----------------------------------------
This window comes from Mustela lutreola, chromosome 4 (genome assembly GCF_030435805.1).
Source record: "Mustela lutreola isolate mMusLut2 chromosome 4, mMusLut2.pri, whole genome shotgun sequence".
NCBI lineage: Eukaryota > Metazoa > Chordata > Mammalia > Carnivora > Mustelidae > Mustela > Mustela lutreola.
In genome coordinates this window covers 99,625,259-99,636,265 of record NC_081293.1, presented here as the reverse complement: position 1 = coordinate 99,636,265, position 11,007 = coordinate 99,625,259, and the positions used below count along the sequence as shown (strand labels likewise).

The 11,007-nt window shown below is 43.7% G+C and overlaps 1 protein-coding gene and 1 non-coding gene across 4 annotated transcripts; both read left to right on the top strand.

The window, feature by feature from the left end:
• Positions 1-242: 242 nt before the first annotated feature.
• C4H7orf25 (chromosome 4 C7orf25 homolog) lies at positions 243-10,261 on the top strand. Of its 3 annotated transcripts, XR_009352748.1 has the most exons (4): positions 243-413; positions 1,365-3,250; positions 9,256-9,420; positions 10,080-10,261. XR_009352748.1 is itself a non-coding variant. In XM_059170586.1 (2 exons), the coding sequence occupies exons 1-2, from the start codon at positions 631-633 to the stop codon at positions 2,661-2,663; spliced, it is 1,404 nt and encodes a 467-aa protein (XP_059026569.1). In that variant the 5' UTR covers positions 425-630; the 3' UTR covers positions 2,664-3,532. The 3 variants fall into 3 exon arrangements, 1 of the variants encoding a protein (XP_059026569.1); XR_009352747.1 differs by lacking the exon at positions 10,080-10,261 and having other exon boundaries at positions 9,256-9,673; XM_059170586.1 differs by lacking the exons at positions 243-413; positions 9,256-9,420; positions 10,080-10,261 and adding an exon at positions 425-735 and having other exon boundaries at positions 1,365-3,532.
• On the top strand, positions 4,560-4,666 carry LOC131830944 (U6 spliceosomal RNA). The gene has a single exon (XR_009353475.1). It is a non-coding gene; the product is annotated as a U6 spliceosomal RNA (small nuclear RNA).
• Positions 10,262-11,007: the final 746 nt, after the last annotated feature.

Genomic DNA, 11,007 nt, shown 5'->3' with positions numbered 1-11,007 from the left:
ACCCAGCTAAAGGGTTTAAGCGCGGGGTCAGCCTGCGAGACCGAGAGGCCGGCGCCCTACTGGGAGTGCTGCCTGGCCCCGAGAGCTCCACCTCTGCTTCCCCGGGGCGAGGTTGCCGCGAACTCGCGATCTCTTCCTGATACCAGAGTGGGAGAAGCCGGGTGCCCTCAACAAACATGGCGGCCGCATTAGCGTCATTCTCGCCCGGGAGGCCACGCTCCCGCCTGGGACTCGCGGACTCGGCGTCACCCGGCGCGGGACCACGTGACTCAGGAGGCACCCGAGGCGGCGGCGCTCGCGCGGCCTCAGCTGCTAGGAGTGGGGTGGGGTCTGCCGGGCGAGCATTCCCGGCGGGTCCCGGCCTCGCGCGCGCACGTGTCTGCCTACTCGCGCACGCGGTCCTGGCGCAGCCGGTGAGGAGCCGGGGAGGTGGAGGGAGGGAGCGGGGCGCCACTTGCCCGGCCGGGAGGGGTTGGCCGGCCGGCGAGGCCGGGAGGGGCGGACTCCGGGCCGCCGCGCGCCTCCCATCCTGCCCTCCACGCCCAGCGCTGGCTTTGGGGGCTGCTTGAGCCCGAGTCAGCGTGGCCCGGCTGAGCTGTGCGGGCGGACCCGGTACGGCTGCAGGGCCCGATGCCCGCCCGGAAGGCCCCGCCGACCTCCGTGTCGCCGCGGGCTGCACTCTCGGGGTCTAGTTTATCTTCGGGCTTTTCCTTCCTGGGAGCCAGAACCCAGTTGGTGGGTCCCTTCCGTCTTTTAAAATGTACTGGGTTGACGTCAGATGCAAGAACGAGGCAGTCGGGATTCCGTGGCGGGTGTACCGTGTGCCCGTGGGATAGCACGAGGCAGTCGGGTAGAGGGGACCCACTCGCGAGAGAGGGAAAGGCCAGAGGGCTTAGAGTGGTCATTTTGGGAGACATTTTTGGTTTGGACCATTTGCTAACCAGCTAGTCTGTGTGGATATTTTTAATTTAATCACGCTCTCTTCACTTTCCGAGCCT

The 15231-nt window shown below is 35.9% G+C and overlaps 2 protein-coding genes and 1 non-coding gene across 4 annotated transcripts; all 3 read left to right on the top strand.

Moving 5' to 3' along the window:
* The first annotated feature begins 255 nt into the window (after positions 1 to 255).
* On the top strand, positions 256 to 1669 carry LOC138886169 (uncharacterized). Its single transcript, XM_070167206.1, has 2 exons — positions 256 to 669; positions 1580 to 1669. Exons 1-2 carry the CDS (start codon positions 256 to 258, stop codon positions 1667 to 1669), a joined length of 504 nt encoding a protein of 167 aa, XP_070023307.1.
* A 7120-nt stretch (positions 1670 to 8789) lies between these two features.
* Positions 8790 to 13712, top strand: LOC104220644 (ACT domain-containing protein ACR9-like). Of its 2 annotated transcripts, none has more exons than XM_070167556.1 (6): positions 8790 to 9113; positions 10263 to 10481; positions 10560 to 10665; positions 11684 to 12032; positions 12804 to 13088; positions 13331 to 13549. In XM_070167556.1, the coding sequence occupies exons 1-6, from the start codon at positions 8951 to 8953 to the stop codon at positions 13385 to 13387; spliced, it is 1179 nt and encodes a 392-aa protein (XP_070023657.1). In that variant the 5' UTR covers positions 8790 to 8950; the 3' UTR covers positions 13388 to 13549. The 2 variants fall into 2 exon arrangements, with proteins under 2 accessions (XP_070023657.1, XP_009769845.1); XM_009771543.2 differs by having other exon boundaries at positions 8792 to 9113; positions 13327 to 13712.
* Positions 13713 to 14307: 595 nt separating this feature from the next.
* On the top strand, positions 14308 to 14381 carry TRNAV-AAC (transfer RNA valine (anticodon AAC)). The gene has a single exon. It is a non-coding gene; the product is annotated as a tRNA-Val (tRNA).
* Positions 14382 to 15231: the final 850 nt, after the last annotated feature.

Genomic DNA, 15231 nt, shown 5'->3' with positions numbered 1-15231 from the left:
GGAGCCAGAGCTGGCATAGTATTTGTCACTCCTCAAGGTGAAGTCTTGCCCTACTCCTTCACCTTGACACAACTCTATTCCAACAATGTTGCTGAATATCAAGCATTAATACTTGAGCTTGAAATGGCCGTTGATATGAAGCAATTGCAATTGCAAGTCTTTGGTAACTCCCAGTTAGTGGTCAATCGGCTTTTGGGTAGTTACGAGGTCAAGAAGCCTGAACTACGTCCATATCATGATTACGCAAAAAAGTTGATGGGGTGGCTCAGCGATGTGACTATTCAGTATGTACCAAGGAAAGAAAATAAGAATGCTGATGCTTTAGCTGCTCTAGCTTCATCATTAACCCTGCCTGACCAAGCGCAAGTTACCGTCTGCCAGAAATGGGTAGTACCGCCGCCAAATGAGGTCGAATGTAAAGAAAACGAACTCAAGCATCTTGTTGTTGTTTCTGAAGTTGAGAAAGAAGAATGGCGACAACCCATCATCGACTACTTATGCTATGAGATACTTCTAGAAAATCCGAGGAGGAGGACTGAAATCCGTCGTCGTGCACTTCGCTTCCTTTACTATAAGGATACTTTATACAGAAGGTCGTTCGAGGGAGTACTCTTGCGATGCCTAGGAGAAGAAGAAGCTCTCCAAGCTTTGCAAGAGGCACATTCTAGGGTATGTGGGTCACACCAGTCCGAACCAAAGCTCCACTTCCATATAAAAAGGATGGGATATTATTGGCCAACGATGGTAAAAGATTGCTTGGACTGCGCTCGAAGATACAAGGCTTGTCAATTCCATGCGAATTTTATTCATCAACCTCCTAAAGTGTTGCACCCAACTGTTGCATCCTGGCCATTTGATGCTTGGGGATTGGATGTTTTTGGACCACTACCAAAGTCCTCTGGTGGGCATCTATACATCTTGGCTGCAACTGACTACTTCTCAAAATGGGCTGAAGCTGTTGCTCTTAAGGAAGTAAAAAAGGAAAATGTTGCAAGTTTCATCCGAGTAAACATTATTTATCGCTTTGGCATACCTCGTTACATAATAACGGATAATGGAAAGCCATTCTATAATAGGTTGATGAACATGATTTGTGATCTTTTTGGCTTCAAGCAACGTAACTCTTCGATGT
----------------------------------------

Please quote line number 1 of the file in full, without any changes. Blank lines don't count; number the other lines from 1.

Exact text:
This window comes from Mustela lutreola, chromosome 4 (genome assembly GCF_030435805.1).